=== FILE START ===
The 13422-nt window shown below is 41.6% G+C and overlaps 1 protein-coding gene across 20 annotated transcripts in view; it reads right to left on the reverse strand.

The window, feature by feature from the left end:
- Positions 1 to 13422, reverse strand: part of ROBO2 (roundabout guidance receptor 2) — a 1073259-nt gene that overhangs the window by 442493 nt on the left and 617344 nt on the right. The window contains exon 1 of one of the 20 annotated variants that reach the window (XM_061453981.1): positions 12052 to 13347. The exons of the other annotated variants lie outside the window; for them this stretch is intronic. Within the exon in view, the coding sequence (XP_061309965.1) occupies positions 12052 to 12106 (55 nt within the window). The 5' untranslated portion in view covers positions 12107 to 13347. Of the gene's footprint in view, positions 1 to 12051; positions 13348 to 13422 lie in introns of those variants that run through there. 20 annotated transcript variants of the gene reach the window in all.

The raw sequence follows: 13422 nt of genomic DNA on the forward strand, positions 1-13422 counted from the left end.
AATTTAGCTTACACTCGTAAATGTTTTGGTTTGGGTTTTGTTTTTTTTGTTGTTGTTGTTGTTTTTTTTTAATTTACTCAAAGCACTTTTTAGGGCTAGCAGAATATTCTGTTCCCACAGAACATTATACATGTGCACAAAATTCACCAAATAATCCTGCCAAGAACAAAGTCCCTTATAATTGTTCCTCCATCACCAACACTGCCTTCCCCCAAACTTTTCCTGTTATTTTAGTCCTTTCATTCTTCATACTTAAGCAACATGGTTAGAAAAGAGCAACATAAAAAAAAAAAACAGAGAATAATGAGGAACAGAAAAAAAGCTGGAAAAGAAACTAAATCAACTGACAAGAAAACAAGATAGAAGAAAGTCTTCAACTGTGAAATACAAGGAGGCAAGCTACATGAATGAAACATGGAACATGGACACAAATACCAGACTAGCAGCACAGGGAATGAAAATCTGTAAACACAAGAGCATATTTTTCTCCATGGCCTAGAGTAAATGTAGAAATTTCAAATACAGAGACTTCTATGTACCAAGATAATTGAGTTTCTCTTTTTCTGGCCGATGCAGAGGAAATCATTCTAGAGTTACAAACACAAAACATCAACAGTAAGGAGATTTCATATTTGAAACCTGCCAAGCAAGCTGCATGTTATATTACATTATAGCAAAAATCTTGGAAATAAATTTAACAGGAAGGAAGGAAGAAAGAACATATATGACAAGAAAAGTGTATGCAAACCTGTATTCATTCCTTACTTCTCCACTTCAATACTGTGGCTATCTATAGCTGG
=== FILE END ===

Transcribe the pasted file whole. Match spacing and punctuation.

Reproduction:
The 13422-nt window shown below is 41.6% G+C and overlaps 1 protein-coding gene across 20 annotated transcripts in view; it reads right to left on the reverse strand.

The window, feature by feature from the left end:
- Positions 1 to 13422, reverse strand: part of ROBO2 (roundabout guidance receptor 2) — a 1073259-nt gene that overhangs the window by 442493 nt on the left and 617344 nt on the right. The window contains exon 1 of one of the 20 annotated variants that reach the window (XM_061453981.1): positions 12052 to 13347. The exons of the other annotated variants lie outside the window; for them this stretch is intronic. Within the exon in view, the coding sequence (XP_061309965.1) occupies positions 12052 to 12106 (55 nt within the window). The 5' untranslated portion in view covers positions 12107 to 13347. Of the gene's footprint in view, positions 1 to 12051; positions 13348 to 13422 lie in introns of those variants that run through there. 20 annotated transcript variants of the gene reach the window in all.

The raw sequence follows: 13422 nt of genomic DNA on the forward strand, positions 1-13422 counted from the left end.
AATTTAGCTTACACTCGTAAATGTTTTGGTTTGGGTTTTGTTTTTTTTGTTGTTGTTGTTGTTTTTTTTTAATTTACTCAAAGCACTTTTTAGGGCTAGCAGAATATTCTGTTCCCACAGAACATTATACATGTGCACAAAATTCACCAAATAATCCTGCCAAGAACAAAGTCCCTTATAATTGTTCCTCCATCACCAACACTGCCTTCCCCCAAACTTTTCCTGTTATTTTAGTCCTTTCATTCTTCATACTTAAGCAACATGGTTAGAAAAGAGCAACATAAAAAAAAAAAACAGAGAATAATGAGGAACAGAAAAAAAGCTGGAAAAGAAACTAAATCAACTGACAAGAAAACAAGATAGAAGAAAGTCTTCAACTGTGAAATACAAGGAGGCAAGCTACATGAATGAAACATGGAACATGGACACAAATACCAGACTAGCAGCACAGGGAATGAAAATCTGTAAACACAAGAGCATATTTTTCTCCATGGCCTAGAGTAAATGTAGAAATTTCAAATACAGAGACTTCTATGTACCAAGATAATTGAGTTTCTCTTTTTCTGGCCGATGCAGAGGAAATCATTCTAGAGTTACAAACACAAAACATCAACAGTAAGGAGATTTCATATTTGAAACCTGCCAAGCAAGCTGCATGTTATATTACATTATAGCAAAAATCTTGGAAATAAATTTAACAGGAAGGAAGGAAGAAAGAACATATATGACAAGAAAAGTGTATGCAAACCTGTATTCATTCCTTACTTCTCCACTTCAATACTGTGGCTATCTATAGCTGG